W elcome to Britain! The line forms to the right. Here are some tips for Olympic visitors hoping to get the most out of their experience.

When in doubt, queue

For many visitors, their first experience of the great British tradition of lining up will be at Heathrow Airport. Europe's busiest air hub has been making headlines over the past few months for its long waits at immigration. Officials promise the problem has been fixed for the games, but -- fear not -- visitors will have plenty of other opportunities to stand in line at post offices, bus stops, subway stations and the entrances to the Olympic Park.

British lines are usually orderly, often elaborate and full of gallows humor. Be patient and don't try to barge ahead -- all attempts at queue-jumping will be met by glares and furious tut-tutting.

Drive on the left,

stand on the right

British cars drive on the left, which can provide a potentially lethal surprise to visitors not from Australia, Japan, or the other handful of countries that do the same. When walking, remember your mother's advice and look both ways before you cross the street.

In London Underground stations, the same rule applies: keep left while moving. This is especially important on escalators -- nothing annoys commuters more than tourists blocking their progress. If you remember only one thing about London etiquette, let it be this: stand on the right side of the escalator, walk on the left.


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Get a round in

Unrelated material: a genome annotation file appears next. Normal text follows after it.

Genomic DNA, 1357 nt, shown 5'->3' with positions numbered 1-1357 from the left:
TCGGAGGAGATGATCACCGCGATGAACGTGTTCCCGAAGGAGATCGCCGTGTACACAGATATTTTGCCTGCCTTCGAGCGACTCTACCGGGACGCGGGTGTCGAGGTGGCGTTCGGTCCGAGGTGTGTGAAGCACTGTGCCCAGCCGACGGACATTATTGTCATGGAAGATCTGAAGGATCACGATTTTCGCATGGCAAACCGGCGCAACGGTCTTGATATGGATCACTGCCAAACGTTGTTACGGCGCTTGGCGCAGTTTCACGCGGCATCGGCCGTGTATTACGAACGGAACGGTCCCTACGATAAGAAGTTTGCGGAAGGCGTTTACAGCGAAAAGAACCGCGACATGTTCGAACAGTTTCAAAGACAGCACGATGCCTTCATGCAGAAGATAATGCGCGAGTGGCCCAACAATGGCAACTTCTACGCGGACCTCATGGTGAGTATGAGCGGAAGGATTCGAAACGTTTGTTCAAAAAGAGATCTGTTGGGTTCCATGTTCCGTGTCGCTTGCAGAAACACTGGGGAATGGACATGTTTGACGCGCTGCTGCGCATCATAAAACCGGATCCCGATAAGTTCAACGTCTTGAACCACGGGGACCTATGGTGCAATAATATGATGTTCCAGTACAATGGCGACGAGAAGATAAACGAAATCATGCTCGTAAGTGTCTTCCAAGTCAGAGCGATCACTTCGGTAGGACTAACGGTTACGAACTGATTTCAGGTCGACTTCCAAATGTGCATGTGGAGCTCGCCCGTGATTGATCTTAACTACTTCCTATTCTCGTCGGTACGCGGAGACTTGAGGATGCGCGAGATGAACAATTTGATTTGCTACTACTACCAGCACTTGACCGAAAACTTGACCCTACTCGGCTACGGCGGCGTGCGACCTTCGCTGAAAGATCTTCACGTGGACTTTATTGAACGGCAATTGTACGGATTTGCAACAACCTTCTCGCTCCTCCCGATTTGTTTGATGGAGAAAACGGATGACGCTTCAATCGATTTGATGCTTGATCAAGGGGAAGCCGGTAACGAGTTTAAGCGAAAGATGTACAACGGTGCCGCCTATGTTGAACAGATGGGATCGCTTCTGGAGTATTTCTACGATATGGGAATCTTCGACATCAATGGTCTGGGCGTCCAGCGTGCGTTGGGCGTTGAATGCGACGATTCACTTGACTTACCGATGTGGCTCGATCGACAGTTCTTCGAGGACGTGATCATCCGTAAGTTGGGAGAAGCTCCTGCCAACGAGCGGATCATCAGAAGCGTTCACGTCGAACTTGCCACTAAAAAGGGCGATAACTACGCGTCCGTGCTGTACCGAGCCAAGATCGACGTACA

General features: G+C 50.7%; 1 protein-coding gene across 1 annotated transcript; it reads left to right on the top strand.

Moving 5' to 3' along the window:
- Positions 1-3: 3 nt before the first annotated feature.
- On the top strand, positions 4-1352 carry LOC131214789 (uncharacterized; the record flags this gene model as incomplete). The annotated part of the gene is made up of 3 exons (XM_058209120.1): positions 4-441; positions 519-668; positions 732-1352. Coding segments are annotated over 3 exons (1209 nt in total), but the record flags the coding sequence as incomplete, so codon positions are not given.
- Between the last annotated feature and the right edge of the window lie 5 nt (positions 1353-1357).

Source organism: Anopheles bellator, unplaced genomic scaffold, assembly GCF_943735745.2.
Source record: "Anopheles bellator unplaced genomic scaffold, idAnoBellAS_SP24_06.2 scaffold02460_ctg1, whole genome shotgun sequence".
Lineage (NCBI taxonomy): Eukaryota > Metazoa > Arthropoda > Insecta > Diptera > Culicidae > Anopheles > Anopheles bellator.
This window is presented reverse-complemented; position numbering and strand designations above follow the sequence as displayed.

Britons take great pride in their sense of fair play. Many visitors will encounter it in pubs, where each member of a group is expected to take a turn buying a round of drinks for everyone. Buying a drink only for yourself is considered exceptionally rude.

Tip modestly

American visitors are advised to pare back the amount they tip for services in Britain. In restaurants, it's customary to add 10-15 percent to the bill. In pubs where you order and pay at the bar, tipping is unnecessary.

Many locals do not tip taxi drivers -- although visitors will find that London's famous cabbies possess a detailed knowledge of the city that often comes in handy. Any tip will be gratefully received.

Accept slimmed-down portions

Like tips, restaurant portion sizes are often smaller in Britain than in the United States and some other countries. Two U.S. diners at London's Oxo Tower restaurant were recently heard remarking about their tiny portions and the sizable prices.

"Meals are definitely bigger and cheaper in Texas," one man remarked as a waiter brought him three small venison slices with a squirt of puree.

Enjoy the wordplay

North American visitors will quickly learn that many common, everyday items have different names in Britain -- fries are chips, a sidewalk is a pavement, pants are trousers and underwear is pants.

"Pants" is also slang for bad, rubbish, lame -- just one example of the delight Brits take in coining new words and phrases.

The Olympics has added a trove of new phrases. They include jubilympics -- the period from the queen's Diamond Jubilee in June through the Olympics, which end Aug. 12 -- and omnishambles, a word first applied to government screw-ups that has been used to describe the crisis-prone buildup to the games.

-- Associated Press Writer Paisley Dodds contributed to this report.